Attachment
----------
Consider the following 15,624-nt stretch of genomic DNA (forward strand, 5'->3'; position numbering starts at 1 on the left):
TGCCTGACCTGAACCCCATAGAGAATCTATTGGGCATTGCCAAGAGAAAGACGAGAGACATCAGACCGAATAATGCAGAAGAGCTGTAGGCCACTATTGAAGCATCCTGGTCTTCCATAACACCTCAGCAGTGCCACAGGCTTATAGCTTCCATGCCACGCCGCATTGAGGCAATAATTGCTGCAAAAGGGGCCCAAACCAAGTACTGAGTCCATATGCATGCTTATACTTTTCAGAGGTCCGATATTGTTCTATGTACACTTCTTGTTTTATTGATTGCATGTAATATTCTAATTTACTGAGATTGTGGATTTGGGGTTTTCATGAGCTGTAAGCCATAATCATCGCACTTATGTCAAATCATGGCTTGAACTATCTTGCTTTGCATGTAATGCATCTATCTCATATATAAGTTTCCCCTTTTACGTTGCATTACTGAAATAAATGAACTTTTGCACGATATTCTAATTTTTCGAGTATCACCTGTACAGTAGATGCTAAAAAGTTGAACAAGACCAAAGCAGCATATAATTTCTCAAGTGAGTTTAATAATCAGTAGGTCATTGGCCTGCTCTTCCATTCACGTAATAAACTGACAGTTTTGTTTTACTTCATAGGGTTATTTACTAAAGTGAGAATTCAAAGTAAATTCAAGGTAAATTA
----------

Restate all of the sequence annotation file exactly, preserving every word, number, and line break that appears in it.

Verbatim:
Consider the following 15,624-nt stretch of genomic DNA (forward strand, 5'->3'; position numbering starts at 1 on the left):
TGCCTGACCTGAACCCCATAGAGAATCTATTGGGCATTGCCAAGAGAAAGACGAGAGACATCAGACCGAATAATGCAGAAGAGCTGTAGGCCACTATTGAAGCATCCTGGTCTTCCATAACACCTCAGCAGTGCCACAGGCTTATAGCTTCCATGCCACGCCGCATTGAGGCAATAATTGCTGCAAAAGGGGCCCAAACCAAGTACTGAGTCCATATGCATGCTTATACTTTTCAGAGGTCCGATATTGTTCTATGTACACTTCTTGTTTTATTGATTGCATGTAATATTCTAATTTACTGAGATTGTGGATTTGGGGTTTTCATGAGCTGTAAGCCATAATCATCGCACTTATGTCAAATCATGGCTTGAACTATCTTGCTTTGCATGTAATGCATCTATCTCATATATAAGTTTCCCCTTTTACGTTGCATTACTGAAATAAATGAACTTTTGCACGATATTCTAATTTTTCGAGTATCACCTGTACAGTAGATGCTAAAAAGTTGAACAAGACCAAAGCAGCATATAATTTCTCAAGTGAGTTTAATAATCAGTAGGTCATTGGCCTGCTCTTCCATTCACGTAATAAACTGACAGTTTTGTTTTACTTCATAGGGTTATTTACTAAAGTGAGAATTCAAAGTAAATTCAAGGTAAATTA